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Wii as Lightsaber: More Kyma-Synthesized Goodness, But the Original was Cheaper

I think we’ve reached a geekdom singularity. Nintendo Wii controller + physical computing + OpenSoundControl + Mac + Kyma granular synthesis = Star Wars lightsaber sounds? Nicely done, Matteo Milani! More details from these Kyma sound synthesis experts at Unidentified Sound Object, which also has lots of resources on sound design in general on the main blog. Ready to do this yourself? Full details on how-to at kyma-tweaky, the Kyma collective, for users of this advanced DSP-powered synthesizer. This demonstrates the potential power of granular synthesis, so geeking out aside, there is something to be learned here. What’s fascinating is …

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Bear McCreary: Rocking the Electric Violin on Battlestar Galactica

Film/TV composers have a particular interest here on CDM in that they tend to think creatively about style, instrumentation, and sound in their work and have to meld one technology (music) with another (film). It’s Friday night, so having resisted this long, I can no longer avoid mentioning Galactica. Composer Bear McCreary, who has scored the Battlestar Galactica TV series, has a blog going in which he talks about his music and some of the instruments featured in the show’s eclectic (and often surprisingly ethnic) sound textures: For tonight’s episode, McCreary blogs his featured violinist, Paul Cartwright, whose electric violin …

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Audio Post Conforming on Doctor Who: Make Those Screams Fit

Sound editing can be an unenviable job: against some sometimes absurdly tight deadlines, you have to work with complex, extensive changes to the film or TV show. Virtual Katy is a piece of software that integrates with Final Cut and Avid video editing and handles conforming — basically, taking all those changes and making everything fit. It’s not a wildly expensive piece of software, ranging from US$400 to $1000. But it’s surprisingly elegant, at least from my layperson’s point of view. If you’ve ever been curious how these things work, check out the short quick start tutorial. VK is used …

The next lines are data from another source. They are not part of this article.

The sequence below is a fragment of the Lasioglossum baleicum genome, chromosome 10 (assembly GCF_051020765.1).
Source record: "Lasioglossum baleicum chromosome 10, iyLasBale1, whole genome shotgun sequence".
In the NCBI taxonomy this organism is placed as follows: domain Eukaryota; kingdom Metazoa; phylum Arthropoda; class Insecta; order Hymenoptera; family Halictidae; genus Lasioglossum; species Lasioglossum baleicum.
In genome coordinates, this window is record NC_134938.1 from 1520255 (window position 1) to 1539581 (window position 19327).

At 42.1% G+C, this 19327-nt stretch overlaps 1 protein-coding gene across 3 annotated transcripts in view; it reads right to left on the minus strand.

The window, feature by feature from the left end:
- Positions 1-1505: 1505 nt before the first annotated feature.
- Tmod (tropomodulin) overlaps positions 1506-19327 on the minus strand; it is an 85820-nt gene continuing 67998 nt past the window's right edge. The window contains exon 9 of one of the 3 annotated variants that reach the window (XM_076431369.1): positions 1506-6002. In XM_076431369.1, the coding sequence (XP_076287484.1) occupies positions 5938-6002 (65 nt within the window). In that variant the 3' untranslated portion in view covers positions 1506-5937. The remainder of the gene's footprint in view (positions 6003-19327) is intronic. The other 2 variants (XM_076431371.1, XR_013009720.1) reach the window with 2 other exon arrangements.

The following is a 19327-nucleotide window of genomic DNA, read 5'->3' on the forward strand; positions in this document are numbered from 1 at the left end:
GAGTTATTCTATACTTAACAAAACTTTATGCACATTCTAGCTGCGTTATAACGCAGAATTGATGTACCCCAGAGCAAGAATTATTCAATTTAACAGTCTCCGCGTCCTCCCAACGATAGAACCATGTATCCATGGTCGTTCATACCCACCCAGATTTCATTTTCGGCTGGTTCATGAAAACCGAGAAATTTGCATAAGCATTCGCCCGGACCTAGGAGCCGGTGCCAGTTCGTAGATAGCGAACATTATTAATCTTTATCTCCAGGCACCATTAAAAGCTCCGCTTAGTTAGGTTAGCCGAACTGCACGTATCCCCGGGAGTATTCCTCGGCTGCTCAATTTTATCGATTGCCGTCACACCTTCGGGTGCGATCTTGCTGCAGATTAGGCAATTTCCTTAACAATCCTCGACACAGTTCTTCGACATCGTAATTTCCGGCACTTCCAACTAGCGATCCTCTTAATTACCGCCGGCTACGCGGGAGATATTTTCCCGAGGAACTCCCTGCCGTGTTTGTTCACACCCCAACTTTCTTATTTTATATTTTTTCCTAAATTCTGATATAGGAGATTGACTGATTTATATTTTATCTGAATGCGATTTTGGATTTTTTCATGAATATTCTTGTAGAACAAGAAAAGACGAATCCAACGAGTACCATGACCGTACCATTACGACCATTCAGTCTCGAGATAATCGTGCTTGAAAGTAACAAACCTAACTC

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TC Electronic Announces Klingon-Designed Audio Software Interfaces

We’re all for interface innovation and TC Electronic does fantastic audio processors. But their new “MINT” interface technology not only wins for silliest meaningless acronym since synth maker Kurzweil’s “V.A.S.T.”, it also looks like the interface panels from a Klingon warship in Star Trek III. What’s going on here? (Hint: it might actually be cool and, unlike Klingon user interfaces, usable.)

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Darth Vader DJs Imperial March in Video

From Adrian Anders comes a video by a DJ Keltech — or, should I say, Sith Lord Darth Vader: Vader, Scratch Lord [Google Video] To quote Chris Rock’s character in Jay & Silent Bob Strike Back: “I think George Lucas is gonna sue somebody.” Thanks, Adrian. Can’t fault the concept, though I’d like to see the bit where he employs his death grip. (Granted, that’s usually what I’d like to do to certain DJs . . .) More videos and info at DJ Keltech’s site (warning: embedded music).